"Land is part of the answer to building strong First Nations economies and strong First Nations citizens. This requires that we have the ability to take control of the decisions that affect our lives so we can reduce dependency and foster self-sufficiency. In doing so, we will build a stronger Canada for all Canadians.
"We invite everyone to join us on June 29 in our National Day of Action, education, and awareness," added the National Chief. "We invite you to walk with us, talk with us, learn more about First Nations, and take action to make poverty history."
/For further information: Bryan Hendry, A/Director of Communications, (613) 241-6789, ext. 229, cell: (613) 293-6106, email@example.com; Nancy Pine, Communications Advisor, Office of the National Chief, (613) 241-6789, ext. 243, cell: (613) 298-6382, firstname.lastname@example.org; Rene Pollett, Communications Specialist, (613) 241-6789, ext. 314, cell: (613) 295-2149, email@example.com/
New law expected to speed land claims
June 11, 2007
Prime Minister Stephen Harper is expected to announce plans Tuesday to speed land claims, as native groups prepare for a national day of action on June 29.
Sources say Harper will propose a plan that follows the recommendations of the Senate standing committee on aboriginal peoples. The committee examined ways to streamline the settlement process, which now takes an average of 13 years.
One of the things it recommended was increased funding to speed the process. Sources with the Assembly of First Nations say Harper could put as much as $250 million a year toward settling the claims — more money than the assembly had hoped for.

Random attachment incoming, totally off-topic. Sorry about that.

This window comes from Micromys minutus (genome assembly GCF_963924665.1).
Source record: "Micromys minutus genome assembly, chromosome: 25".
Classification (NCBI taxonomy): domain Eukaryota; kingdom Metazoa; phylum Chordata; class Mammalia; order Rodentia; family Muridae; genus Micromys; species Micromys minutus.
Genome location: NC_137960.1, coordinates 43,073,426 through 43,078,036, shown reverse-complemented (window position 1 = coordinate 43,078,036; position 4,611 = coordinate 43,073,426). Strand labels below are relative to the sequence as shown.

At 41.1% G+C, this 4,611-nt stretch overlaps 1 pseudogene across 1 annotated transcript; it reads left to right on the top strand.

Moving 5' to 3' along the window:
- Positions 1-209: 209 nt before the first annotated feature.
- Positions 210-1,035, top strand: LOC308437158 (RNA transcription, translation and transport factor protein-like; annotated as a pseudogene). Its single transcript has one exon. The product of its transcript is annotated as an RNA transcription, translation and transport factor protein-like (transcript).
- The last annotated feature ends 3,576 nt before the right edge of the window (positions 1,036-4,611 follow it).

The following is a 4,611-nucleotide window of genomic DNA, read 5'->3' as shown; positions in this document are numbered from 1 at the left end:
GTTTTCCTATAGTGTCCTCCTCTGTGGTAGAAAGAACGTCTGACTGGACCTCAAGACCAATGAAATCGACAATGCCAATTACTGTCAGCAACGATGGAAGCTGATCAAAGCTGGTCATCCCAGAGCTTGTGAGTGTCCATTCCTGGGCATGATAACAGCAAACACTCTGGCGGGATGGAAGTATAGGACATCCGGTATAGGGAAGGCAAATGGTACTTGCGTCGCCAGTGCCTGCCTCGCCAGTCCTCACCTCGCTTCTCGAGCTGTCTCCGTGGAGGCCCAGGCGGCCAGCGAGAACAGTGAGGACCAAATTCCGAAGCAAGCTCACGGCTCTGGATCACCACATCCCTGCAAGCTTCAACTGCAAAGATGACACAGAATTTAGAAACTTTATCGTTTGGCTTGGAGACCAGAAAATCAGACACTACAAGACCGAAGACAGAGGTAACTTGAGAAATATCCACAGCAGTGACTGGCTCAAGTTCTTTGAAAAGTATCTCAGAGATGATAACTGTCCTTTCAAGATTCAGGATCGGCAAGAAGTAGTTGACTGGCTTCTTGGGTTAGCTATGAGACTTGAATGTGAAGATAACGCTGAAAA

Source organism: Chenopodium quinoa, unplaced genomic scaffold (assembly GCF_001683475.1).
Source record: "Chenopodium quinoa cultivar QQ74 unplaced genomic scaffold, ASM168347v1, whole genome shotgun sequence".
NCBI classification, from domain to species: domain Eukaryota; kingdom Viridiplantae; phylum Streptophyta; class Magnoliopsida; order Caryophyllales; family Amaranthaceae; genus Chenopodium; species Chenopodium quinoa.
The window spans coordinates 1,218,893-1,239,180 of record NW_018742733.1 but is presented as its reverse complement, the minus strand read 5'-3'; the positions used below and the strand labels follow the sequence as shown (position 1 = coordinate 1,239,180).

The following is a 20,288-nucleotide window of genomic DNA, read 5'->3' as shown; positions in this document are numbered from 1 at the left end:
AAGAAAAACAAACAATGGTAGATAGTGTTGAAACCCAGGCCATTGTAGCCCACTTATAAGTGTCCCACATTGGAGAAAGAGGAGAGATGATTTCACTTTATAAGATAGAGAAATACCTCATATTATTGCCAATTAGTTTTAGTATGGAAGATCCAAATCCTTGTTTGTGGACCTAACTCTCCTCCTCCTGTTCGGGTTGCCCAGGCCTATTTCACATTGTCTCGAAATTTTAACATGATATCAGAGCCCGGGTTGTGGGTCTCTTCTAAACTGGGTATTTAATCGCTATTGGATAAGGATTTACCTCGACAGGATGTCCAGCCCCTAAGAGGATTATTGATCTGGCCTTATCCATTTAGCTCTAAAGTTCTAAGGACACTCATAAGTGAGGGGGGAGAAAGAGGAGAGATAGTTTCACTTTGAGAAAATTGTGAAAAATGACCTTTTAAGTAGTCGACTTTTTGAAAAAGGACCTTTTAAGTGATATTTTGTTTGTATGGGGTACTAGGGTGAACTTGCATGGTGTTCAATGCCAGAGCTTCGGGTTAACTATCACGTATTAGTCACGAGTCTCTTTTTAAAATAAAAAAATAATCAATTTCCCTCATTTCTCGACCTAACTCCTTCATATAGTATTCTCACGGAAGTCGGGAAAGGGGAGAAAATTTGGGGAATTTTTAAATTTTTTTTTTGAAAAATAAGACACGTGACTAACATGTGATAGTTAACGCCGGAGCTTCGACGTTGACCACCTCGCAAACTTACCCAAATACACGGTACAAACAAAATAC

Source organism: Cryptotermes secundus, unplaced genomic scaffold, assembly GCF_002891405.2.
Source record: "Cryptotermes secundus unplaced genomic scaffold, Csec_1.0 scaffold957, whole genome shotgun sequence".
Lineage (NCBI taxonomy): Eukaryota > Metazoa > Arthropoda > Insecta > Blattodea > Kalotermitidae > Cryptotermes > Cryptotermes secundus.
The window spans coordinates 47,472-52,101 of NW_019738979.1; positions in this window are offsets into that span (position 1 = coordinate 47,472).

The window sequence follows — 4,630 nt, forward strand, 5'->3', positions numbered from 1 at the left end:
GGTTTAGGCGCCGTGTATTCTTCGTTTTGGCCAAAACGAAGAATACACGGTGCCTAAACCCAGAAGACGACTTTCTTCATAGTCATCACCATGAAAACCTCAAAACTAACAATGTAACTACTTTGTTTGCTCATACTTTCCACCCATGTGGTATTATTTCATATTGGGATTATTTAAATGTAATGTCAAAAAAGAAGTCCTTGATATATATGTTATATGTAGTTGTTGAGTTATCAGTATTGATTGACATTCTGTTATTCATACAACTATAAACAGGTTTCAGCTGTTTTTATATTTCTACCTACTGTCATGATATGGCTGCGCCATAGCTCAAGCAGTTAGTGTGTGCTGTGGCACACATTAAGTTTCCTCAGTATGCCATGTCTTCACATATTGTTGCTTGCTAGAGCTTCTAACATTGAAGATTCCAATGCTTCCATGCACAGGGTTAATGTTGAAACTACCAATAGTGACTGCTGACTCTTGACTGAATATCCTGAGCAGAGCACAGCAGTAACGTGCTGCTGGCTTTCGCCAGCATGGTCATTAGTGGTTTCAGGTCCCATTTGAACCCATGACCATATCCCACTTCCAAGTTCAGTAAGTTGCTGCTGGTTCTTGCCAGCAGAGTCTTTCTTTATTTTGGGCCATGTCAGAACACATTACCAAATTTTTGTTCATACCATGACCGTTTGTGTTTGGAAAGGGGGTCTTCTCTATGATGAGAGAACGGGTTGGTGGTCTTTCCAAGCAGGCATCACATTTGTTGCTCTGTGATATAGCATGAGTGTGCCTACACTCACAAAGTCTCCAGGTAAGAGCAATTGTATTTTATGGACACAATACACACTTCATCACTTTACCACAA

Also expected is legislation, to be co-written with the national AFN, outlining how to settle the outstanding claims.
A new, independent agency is expected to be established to settle some of the claims.
Currently, the Indian Claims Commission investigates treaty violations, but it cannot make binding rulings. Critics have long called for an independent land claims process with more money and staff to settle cases.
There are more than 800 outstanding specific land claims in Canada, according to the commission, which has a staff of 51 people and had an annual budget of $6.9 million in the fiscal year 2005-2006.
The Assembly of First Nations has said it would take about 130 years to resolve the outstanding claims at the current pace of negotiations.
The assembly has called for a national day of action on June 29 to draw attention to outstanding land claims, and to the racism and poverty faced by First Nations communities.
While Phil Fontaine, the head of the AFN, has always said he prefers peaceful diplomacy, Chief Terry Nelson of the Roseau River First Nation in Manitoba has threatened to block railway lines running through his community on the day of action.
Harper aims to speed land claim settlements
SUE BAILEY - Canadian Press
June 11, 2007
OTTAWA — Prime Minister Stephen Harper is expected to announce plans to speed land claims as native groups prepare for a potentially tense day of action June 29.
Sources say Mr. Harper will propose a bill Tuesday to streamline the settlement process, a discredited system that now takes an average of 13 years.
But real results could be months away, if they come at all.
The legislation, to be co-written with the national Assembly of First Nations, won't be introduced in the Commons until the fall. It would have to pass a fractious and unstable Parliament before committing any new money for specific land-claims research or compensation.